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Chinas largest rare earths producer suspends output

Houston Chronicle (AP) — China's biggest rare earths producer has suspended production in an effort to shore up plunging prices of the materials used by makers of mobile phones and other high-tech products.

State-owned Baotou Steel Rare Earth (Group) Hi-tech Co. said in a statement released through the Shanghai Stock Exchange that it suspended production Tuesday to promote "healthy development" of rare earths prices. It gave no indication when production would resume and phone calls to the company on Thursday were not answered.

Beijing is tightening control over rare earths mining and exports to capture more of the profits that flow to Western makers of lightweight batteries and other products made of rare earths. China has about 30 percent of rare earths deposits but accounts for more than 90 percent of production.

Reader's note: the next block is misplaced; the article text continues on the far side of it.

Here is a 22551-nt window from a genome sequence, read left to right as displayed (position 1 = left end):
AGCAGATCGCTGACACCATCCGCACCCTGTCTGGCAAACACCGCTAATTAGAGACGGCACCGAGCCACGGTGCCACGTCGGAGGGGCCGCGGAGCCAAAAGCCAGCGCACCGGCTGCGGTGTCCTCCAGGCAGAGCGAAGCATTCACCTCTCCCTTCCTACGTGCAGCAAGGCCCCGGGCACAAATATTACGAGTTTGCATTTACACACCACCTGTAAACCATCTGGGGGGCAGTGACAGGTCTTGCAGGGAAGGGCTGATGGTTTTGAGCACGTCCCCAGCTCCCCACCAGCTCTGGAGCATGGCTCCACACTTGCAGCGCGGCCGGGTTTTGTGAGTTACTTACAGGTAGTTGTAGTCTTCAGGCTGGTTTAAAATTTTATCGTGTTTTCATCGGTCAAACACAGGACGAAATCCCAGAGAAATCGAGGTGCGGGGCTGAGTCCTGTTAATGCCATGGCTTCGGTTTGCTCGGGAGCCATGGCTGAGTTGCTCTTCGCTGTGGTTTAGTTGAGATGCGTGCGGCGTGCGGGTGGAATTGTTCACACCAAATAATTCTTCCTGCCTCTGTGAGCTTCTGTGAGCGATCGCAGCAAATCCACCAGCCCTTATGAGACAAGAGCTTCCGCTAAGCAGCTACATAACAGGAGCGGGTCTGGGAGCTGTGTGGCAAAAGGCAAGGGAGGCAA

Beijing alarmed global manufacturers by imposing export quotas in 2009. It also is trying to force Chinese rare earths miners and processors to consolidate into a handful of government-controlled groups.

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Oct 26, 2012

HUGE job opportunities for Environmental Professionals at Design + Environment #green #jobs

It was my pleasure to talk with David Oswald, President of (DE) Design + Envi­ron­ment Inc , to discuss the type of work and explore the opportunities they have for Environmental Professionals .

DE is a industry leading environmental consultancy and design firm that works around the world. DE is regularly featured in the media and is called upon by governments, non-government organizations, and leading corporations world wide to give input on issues that require their specialized skills in design and environmental science.

They are looking for talented Environmental Professionals to expand their environmental management initiatives. Please check them out and pass along the information to a Environmental Leader you know who wants a wonderful opportunity at a great company.   

Here is more information about DE and what they are currently looking for:
Jr. Environmental Professionals
- You have an undergraduate degree in a field related to sustainability
- You are passionate about bringing environmental solutions to all parts of our complex world
- You want to create solutions and can look at a situation and delineate the pros and the cons of any type of approach
- You have some experience in the business world and understand how to work and think as a professional.